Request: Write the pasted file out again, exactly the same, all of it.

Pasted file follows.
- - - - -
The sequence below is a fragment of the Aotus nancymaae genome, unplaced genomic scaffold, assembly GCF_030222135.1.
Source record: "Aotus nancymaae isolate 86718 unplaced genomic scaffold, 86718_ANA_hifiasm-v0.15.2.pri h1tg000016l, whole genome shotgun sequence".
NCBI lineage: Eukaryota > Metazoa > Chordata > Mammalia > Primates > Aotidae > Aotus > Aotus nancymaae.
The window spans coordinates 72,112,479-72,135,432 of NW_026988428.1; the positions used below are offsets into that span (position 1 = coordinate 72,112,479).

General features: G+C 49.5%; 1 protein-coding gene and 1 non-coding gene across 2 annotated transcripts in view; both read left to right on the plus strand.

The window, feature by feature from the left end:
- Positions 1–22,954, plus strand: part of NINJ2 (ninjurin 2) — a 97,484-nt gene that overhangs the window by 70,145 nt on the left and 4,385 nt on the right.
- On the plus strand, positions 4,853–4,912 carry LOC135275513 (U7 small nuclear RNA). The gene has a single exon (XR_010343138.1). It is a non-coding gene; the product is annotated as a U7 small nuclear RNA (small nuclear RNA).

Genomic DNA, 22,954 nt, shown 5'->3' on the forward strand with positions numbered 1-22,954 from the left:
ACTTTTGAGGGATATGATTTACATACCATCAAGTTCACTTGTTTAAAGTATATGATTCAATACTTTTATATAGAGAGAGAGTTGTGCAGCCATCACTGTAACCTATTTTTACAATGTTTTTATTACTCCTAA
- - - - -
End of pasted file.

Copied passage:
The sequence below is a fragment of the Aotus nancymaae genome, unplaced genomic scaffold, assembly GCF_030222135.1.
Source record: "Aotus nancymaae isolate 86718 unplaced genomic scaffold, 86718_ANA_hifiasm-v0.15.2.pri h1tg000016l, whole genome shotgun sequence".
NCBI lineage: Eukaryota > Metazoa > Chordata > Mammalia > Primates > Aotidae > Aotus > Aotus nancymaae.
The window spans coordinates 72,112,479-72,135,432 of NW_026988428.1; the positions used below are offsets into that span (position 1 = coordinate 72,112,479).

General features: G+C 49.5%; 1 protein-coding gene and 1 non-coding gene across 2 annotated transcripts in view; both read left to right on the plus strand.

The window, feature by feature from the left end:
- Positions 1–22,954, plus strand: part of NINJ2 (ninjurin 2) — a 97,484-nt gene that overhangs the window by 70,145 nt on the left and 4,385 nt on the right.
- On the plus strand, positions 4,853–4,912 carry LOC135275513 (U7 small nuclear RNA). The gene has a single exon (XR_010343138.1). It is a non-coding gene; the product is annotated as a U7 small nuclear RNA (small nuclear RNA).

Genomic DNA, 22,954 nt, shown 5'->3' on the forward strand with positions numbered 1-22,954 from the left:
ACTTTTGAGGGATATGATTTACATACCATCAAGTTCACTTGTTTAAAGTATATGATTCAATACTTTTATATAGAGAGAGAGTTGTGCAGCCATCACTGTAACCTATTTTTACAATGTTTTTATTACTCCTAA